On your second point, the conflict with collective ownership as I understand it has to do with a logical impossibility, that no two entities can own one single thing equally. I don't know much about Carson (I'll look into his book), but I look at most disagreements on this point as the difference between perception and reality.

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    1. "On your second point, the conflict with collective ownership as I understand it has to do with a logical impossibility, that no two entities can own one single thing equally."

      My wife and I own our house equally: we have done the impossible!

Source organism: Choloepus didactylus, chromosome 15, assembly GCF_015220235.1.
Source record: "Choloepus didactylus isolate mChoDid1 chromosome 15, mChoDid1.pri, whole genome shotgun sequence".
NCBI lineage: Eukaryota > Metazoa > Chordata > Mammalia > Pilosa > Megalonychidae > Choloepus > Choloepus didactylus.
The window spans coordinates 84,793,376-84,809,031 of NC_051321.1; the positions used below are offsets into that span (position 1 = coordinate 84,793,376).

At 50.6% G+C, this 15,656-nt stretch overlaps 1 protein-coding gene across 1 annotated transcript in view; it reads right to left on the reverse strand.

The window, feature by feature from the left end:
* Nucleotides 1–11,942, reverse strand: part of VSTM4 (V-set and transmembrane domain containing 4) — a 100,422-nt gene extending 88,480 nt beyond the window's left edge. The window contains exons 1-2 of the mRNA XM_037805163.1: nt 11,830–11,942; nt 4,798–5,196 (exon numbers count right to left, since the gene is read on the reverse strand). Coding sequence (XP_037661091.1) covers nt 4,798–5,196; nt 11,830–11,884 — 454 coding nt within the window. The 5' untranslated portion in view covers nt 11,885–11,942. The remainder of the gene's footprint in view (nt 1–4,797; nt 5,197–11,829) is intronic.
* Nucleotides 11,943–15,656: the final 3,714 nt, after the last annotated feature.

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    2. So, if she sold it, that wouldn't affect you? I'm not talking about shares here.

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    3. "…but I look at most disagreements on this point as the difference between perception and reality."

      I agree, but we probably disagree on who is on what side.

      "So, if she sold it, that wouldn't affect you?"

      How in the world does that negate bonded ownership?

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  4. "I will disagree with your first point, but I won't give it the respect of elaborating my disagreement. Instead I will just call you a poopy head and say that you're stinky."

    Very funny. But the difference is this: The literature on why the existing positive law, even if one does not approve of it, ought to be (generally) obeyed, and certainly not disdained, is massive and totally decisive on this point. But there is no sense in me rehearsing these arguments, as if you won't listen to Plato, Aristotle, St. Paul, Augustine, Aquinas, Luther, Hooker, Hobbes, etc., then why would you listen to me?